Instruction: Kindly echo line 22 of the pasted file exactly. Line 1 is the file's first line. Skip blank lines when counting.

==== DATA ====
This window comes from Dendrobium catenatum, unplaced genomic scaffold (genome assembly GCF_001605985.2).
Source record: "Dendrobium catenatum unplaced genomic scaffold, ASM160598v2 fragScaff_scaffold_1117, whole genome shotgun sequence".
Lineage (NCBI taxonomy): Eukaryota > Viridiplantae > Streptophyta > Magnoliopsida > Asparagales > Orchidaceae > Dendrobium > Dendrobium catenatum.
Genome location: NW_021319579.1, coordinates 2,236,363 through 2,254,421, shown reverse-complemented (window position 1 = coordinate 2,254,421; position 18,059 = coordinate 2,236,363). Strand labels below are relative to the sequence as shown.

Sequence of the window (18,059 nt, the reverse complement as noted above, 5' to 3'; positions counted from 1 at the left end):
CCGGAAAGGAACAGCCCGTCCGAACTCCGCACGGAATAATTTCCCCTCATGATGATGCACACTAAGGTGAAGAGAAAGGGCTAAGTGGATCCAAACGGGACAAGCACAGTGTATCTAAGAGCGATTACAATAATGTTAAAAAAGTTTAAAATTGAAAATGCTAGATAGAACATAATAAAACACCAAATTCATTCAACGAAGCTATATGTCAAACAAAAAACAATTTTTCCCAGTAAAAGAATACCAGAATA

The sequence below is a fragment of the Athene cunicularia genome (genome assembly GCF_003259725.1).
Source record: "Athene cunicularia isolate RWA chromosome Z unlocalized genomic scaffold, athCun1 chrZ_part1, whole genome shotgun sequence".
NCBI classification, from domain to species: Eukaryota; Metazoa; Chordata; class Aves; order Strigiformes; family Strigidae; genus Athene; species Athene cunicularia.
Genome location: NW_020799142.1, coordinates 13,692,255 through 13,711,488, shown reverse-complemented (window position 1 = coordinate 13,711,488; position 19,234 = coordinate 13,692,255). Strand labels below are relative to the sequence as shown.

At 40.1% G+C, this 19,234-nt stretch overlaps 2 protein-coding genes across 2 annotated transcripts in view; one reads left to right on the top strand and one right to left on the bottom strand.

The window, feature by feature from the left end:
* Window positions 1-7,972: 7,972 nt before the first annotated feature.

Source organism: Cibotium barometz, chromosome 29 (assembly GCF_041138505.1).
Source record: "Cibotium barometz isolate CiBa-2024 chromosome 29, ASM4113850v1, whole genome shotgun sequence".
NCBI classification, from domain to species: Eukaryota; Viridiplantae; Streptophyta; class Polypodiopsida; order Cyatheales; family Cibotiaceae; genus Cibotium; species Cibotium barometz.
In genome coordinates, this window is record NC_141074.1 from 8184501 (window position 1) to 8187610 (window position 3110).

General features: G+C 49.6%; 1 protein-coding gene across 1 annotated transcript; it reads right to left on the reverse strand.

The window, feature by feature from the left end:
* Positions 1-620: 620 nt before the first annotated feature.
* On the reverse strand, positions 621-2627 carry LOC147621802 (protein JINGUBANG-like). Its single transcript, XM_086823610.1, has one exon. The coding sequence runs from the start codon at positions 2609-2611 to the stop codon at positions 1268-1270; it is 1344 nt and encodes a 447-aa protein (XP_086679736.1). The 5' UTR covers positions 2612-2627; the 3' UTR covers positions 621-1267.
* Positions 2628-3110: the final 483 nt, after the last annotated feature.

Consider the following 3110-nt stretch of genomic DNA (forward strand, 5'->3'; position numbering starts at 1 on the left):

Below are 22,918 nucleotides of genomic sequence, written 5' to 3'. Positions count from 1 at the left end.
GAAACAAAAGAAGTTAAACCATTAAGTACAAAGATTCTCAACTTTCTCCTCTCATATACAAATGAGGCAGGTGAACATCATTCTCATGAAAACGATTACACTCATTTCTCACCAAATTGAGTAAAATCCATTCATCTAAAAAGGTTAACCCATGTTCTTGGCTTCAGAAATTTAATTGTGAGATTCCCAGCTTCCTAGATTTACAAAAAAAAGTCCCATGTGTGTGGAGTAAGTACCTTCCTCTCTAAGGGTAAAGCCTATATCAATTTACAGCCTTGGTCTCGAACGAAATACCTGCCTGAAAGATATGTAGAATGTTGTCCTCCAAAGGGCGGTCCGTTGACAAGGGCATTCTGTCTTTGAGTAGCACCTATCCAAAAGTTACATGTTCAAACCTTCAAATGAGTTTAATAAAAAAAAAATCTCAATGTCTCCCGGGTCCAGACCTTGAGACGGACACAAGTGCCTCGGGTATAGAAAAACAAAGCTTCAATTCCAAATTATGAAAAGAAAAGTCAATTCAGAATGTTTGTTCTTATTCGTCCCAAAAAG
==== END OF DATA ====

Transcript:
* Positions 2628-3110: the final 483 nt, after the last annotated feature.